The family-travel component of the Atlas website first provides their list of the top-selling providers of intergenerational or family group tour programs. These companies are Globus Family Vacations, Adventures by Disney, Tauck Bridges, Thomson Family Adventures, Butterfield & Robinson (biking vacations), National Geographic Expeditions and Abercrombie & Kent.

Listings by price ranges

The site next lists tour companies by price range, as follows below.

Please note that most but not all of the companies listed offer specific family itineraries but all do allow children on at least some of their group tours.

Also, the companies vary in terms of the minimum-age requirements for children participating in their programs. My investigations revealed minimum-age requirements from age five to 12, with many companies listing their minimum-age requirement as eight. Keep in mind that these requirements are for escorted group programs, and most companies are happy to arrange customized individual itineraries for families with children of any age.

Budget tour operator listings are Cosmos, Trafalgar Cost Saver Tours and Insight High Value Tours.

First-class tour operator listings are; Globus Family Vacations, Trafalgar Tours and Insight Tours.

Deluxe tour operator listings are Adventures by Disney, Tauck Bridges (Family Vacations), Perillo Tours, Maupintour and Collette Tours.

The only company listed in the luxury tour operator category is Abercrombie & Kent.

Clearly, the Atlas website does not list every tour operator in the market providing family-oriented escorted group tours, but because it includes so many of the major players it is an excellent place to begin.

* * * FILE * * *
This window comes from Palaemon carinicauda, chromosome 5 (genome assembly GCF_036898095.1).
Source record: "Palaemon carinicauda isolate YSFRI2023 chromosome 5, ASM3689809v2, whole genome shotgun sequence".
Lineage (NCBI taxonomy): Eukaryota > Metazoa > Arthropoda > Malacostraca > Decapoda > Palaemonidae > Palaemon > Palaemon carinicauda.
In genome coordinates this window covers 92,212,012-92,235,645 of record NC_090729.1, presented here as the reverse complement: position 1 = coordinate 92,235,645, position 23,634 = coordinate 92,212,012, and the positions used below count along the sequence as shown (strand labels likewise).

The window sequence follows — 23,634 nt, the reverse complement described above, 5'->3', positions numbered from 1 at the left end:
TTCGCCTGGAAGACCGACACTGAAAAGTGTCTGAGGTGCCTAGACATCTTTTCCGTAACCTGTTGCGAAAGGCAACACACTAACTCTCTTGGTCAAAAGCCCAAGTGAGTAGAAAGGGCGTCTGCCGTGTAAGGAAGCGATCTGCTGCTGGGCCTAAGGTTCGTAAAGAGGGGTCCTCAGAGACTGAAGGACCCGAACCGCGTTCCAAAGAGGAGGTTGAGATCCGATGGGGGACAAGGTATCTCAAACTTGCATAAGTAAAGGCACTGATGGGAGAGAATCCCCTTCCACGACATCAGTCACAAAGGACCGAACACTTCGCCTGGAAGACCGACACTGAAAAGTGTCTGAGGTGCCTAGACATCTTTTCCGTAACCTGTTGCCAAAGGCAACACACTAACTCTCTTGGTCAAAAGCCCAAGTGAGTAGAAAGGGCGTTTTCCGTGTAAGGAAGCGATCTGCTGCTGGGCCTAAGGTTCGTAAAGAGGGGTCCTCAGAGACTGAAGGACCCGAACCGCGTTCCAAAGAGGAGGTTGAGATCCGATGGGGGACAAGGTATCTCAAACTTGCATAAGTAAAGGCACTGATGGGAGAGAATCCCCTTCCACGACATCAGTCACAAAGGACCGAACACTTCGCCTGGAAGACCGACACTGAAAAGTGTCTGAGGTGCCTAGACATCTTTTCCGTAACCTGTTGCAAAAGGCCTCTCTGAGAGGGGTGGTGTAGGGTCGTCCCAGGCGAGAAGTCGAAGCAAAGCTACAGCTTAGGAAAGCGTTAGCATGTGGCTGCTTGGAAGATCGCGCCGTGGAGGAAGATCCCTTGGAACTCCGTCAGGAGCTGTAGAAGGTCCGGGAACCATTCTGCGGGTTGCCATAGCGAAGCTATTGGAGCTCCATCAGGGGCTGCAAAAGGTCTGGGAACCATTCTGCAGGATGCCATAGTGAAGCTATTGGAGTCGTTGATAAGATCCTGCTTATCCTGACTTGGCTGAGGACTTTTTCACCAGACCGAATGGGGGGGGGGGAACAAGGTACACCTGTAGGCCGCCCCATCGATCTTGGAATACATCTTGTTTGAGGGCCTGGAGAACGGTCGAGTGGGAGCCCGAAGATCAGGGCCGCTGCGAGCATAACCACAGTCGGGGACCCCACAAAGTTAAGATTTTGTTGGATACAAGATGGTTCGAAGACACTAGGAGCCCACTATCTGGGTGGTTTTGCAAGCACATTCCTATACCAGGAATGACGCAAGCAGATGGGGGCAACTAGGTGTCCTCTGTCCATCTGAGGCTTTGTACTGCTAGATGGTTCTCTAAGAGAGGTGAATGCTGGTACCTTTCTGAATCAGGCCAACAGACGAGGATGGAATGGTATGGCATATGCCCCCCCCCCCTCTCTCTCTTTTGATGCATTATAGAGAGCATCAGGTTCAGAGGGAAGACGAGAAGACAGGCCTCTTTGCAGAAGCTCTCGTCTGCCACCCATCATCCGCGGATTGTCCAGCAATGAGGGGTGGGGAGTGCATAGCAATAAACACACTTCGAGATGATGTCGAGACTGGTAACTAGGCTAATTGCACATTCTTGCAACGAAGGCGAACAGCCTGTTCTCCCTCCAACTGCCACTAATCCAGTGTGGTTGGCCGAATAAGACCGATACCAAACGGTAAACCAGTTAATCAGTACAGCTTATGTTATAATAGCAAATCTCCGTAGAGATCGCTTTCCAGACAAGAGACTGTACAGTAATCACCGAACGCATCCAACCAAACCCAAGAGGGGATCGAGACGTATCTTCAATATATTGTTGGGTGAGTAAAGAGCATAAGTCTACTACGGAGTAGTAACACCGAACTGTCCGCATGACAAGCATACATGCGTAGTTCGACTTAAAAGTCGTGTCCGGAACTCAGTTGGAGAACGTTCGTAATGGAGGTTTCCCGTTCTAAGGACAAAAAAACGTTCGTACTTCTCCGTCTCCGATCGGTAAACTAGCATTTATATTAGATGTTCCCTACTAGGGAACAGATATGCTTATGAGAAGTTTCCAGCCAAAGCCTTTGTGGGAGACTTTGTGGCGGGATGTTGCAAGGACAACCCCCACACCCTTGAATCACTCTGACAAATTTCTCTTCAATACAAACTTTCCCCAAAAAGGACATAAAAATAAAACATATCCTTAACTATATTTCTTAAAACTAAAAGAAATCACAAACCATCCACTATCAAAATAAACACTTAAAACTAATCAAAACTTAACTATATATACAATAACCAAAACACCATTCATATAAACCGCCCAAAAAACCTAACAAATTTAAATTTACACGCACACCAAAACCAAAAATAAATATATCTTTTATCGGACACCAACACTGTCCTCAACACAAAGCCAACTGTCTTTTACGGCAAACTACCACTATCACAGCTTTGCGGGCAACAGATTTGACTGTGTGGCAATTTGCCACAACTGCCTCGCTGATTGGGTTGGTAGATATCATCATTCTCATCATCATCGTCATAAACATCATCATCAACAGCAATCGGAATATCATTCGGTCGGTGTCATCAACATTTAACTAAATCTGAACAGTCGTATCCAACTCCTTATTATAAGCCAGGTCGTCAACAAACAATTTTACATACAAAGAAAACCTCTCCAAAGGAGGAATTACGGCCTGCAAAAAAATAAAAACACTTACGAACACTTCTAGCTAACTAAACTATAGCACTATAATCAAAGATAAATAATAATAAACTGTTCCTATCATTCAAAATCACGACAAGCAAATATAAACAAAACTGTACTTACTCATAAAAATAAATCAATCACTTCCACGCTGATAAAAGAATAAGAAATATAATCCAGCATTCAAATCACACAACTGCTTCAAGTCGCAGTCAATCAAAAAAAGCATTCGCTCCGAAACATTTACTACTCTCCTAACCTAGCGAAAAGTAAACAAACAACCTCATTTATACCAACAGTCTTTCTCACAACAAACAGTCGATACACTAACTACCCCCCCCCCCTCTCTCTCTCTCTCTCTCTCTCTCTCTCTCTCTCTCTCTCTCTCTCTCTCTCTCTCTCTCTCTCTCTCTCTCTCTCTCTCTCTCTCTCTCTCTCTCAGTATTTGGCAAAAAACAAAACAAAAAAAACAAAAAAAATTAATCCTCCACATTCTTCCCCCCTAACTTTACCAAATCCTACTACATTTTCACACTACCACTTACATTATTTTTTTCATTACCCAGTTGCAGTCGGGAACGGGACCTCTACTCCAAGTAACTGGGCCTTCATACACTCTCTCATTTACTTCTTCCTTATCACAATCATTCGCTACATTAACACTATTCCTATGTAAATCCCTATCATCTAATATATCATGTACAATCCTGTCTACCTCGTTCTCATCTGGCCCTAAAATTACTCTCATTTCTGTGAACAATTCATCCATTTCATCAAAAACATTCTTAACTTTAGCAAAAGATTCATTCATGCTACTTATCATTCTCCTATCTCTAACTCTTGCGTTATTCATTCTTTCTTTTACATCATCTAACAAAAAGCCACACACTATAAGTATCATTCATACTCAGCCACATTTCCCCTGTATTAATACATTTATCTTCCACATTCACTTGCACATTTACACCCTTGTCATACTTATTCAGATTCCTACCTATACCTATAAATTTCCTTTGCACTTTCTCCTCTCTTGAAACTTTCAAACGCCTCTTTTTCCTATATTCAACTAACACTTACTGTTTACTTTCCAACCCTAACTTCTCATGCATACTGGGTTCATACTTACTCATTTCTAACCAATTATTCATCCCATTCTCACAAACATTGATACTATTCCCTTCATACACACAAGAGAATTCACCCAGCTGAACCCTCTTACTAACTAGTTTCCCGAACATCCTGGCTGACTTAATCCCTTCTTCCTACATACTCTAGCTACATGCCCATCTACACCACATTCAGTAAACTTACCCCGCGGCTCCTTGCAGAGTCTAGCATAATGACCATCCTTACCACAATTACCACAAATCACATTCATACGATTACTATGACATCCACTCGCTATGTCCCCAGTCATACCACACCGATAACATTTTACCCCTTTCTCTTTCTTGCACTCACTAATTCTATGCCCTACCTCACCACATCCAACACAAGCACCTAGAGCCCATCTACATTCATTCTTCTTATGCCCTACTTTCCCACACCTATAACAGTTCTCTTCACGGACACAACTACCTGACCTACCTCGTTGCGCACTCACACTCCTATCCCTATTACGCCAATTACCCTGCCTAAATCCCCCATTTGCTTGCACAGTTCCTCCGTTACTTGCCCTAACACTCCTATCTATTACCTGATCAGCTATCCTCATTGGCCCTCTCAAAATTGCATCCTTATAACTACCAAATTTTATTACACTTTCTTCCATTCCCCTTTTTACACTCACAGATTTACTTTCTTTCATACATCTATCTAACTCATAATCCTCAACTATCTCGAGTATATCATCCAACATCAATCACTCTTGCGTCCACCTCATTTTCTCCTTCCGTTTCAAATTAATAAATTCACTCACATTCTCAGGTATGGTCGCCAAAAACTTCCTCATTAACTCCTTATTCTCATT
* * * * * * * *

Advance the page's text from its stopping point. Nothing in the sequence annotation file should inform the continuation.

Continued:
ITN readership application

An idealized model of intergenerational travel is grandparents traveling with both their adult children and grandchildren. Logistics and work realities often render this option unfeasible. Statistically, in terms of age, the majority of ITN readers are in the grandparent category. Therefore, perhaps the greatest overall application is grandparents traveling with their grandchildren, a subject about which I have soapboxed in my column on several occasions.

The growth in the number of intergenerational group tour offerings available for both domestic and international travel means opportunities are greater than ever before.

For many reasons, there is perhaps great wisdom for grandparents considering traveling with 8- to 12-year-olds in undertaking the journey as part of a family-oriented group tour. Tour operators report that children in this age range usually are more interested and involved happy travelers when there are other children to interact with.

This is certainly food for thought for all grandparents considering traveling with their grandchildren, and undoubtedly scores of readers have direct experience with this subject.

Giving the ultimate gift of travel

Certainly, I am very encouraged to see the growth of group tour programs that result in getting children out from behind their computers and away from television to experience their own country and, even more importantly, the world beyond our borders. Hopefully, increased group tour product offerings will encourage many more parents with their children and grandparents with their grandchildren to travel overseas.

We increasingly live in a global society with a global economy, and encouraging and assisting our youth in gaining firsthand experience via travel is one of the best possible types of preparation we can provide for their futures. I encourage all readers to do everything possible to encourage this positive direction in youth travel opportunities by giving the gift of travel with as broad-reaching an application as possible.

This is a subject on which I would like to continue an open dialogue with ITN readers. In that light, I encourage readers to contact me with any unusual, unique, creative and proven ideas for encouraging and enabling our youth in regards to the experience of international travel. If the response warrants, I will share the results with readers in a future column.

Keck's Beyond the Garden Wall

❝Is not the experience of overseas travel
Among the best possible ways to insure
That youth is indeed not wasted on the young? ❞
— Randy reflecting on his conclusions regarding youth and international travel